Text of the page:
Updated: Jun 12
I love our country, but I don’t trust many of its current leaders. My gratitude for this country is rooted in its biblical foundation, its amazing freedoms, and the sacrifice of the men and women who’ve fought to protect that foundation and those freedoms.
Whether the revisionist historians like it or not, several of our founding fathers were influenced by the Bible as they determined many of the formative principles for our country.
For example, James Madison wisely included in our Constitution the concept of separation of powers. He based that idea on Isaiah 33:22: “For the LORD is our judge; the LORD is our lawgiver; the LORD is our king; he will save us.” In that verse Madison saw the need for three branches of government: judicial (the LORD is our judge), legislative (the LORD is our lawgiver), and executive (the LORD is our king). Because of the governmental principle of that verse we are able to maintain a balance of power in our constitutional republic. That one decision, based on that Bible verse, has protected our country from becoming an autocracy over these last 250 years.
Another example of a founding leader influenced by Scripture is John Jay, the first U.S. Supreme Court Chief Justice. He once said, “The Bible is the best of all books, for it is the Word of God and teaches us the way to be happy in this world and in the next. Regulate your life by it’s precepts.” John Jay was right because, through the Bible, God has given to us “all things that pertain to life and godliness” (2 Peter 1:3).
I do wish that we had leaders in our current government like James Madison and John Jay. Clearly those men respected the Bible. There was a day not that long ago where, in the United States of America, our leaders understood that true strength for life comes from the Word of God. They understood that “God is our refuge and strength, a very present help in trouble” (Psalm 46:1).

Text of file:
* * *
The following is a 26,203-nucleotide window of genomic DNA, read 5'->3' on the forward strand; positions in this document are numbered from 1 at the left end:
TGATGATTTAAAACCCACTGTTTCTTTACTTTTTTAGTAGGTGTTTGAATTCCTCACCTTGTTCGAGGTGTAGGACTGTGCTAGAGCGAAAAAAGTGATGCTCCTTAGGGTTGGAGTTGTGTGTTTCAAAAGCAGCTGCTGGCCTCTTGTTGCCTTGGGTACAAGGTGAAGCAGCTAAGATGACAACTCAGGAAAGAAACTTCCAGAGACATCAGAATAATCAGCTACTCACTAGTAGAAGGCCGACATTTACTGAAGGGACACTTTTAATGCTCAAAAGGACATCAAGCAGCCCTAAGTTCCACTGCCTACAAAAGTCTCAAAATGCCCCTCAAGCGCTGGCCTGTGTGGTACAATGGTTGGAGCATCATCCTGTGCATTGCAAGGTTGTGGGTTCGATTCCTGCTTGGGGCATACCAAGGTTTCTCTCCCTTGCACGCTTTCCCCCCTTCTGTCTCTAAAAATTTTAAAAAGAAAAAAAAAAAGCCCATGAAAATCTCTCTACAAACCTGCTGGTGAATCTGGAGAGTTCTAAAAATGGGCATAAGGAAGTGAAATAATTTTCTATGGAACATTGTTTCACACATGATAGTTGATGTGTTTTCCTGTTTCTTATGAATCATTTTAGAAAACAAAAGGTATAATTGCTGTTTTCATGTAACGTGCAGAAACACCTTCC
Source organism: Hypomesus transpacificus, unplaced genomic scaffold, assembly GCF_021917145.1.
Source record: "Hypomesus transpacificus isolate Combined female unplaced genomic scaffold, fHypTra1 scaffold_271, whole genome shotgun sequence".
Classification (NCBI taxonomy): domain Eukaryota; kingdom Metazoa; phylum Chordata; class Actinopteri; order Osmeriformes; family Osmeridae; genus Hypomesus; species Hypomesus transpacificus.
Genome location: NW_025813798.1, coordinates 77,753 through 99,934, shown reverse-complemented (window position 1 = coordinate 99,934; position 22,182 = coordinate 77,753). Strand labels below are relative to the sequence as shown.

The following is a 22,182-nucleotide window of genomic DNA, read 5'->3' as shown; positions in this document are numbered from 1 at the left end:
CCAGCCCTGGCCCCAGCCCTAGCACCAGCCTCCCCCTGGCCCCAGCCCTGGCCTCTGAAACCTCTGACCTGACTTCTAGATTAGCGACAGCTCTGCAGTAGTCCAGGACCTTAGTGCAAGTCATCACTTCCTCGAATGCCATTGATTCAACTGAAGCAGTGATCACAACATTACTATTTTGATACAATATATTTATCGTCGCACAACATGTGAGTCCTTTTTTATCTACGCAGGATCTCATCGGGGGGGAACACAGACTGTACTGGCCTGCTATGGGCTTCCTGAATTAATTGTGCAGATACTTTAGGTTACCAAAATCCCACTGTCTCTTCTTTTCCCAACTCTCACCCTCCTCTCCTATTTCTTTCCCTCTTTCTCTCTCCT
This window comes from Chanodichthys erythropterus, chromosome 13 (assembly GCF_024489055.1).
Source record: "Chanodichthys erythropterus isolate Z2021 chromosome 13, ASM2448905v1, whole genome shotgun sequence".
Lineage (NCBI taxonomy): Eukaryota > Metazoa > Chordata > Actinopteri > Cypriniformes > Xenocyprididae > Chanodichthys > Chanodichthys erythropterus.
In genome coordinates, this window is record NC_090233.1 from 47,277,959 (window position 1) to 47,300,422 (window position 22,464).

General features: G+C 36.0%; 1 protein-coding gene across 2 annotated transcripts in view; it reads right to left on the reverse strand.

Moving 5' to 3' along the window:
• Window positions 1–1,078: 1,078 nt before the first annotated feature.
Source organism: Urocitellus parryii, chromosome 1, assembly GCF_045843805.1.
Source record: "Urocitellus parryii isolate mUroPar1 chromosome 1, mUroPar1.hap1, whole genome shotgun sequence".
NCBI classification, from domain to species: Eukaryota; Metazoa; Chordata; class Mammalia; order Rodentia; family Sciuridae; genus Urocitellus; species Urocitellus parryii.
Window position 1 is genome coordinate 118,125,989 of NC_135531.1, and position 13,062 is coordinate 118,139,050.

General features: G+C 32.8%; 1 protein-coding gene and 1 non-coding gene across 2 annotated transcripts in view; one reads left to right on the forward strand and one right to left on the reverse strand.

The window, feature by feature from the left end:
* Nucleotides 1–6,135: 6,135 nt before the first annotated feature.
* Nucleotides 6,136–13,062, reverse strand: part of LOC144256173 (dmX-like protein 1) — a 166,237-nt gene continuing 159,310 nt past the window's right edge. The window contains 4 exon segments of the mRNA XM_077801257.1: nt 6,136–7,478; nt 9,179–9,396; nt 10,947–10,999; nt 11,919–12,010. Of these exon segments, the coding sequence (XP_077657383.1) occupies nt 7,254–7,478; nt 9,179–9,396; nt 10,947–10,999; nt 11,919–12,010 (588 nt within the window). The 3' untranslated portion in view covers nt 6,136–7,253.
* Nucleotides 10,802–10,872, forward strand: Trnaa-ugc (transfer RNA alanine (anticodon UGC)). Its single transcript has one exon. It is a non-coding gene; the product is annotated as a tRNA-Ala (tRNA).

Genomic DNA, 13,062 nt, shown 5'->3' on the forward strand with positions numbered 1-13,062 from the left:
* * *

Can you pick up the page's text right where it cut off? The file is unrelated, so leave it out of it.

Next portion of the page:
My own testimony is that the Bible has given me mental health, emotional balance, spiritual strength, and even physical vitality. The Bible is precious (2 Peter 1:4). It’s profitable (2 Timothy 3:16). And it’s perfect (Psalm 19:7). Whether it’s popular or not, I encourage you to read your Bible. Don’t read it just for the sake of our country, but more importantly, read it for your own sake. I urge you to study th Word of God and apply it to your life.
I started out this article by saying I love our country, and I do. More significantly, though, I love my Bible. I love my Bible because it reveals the key to heavenly citizenship. Even though I’m a sinner, I’ve been adopted into the family of God and, if you’re not already, you can be as well.
I encourage you to fall in love with your Bible. When you do, you’ll fall in love with God. And in this precious, profitable, and perfect book, you’ll find lasting strength for your life.
The above article was written by Pastor James C. Johnson. He is the pastor of NorthStone Baptist Church in Pensacola, FL. To offer him your feedback, comment below or email us at firstname.lastname@example.org.
Every Tuesday, SFL publishes relevant Bible-based content. Check back next Tuesday to read the next SFL article.
This past Sunday was Pentecost. Pastor Johnson explains what the account of Spirit's arrival in Acts 2 teaches us today.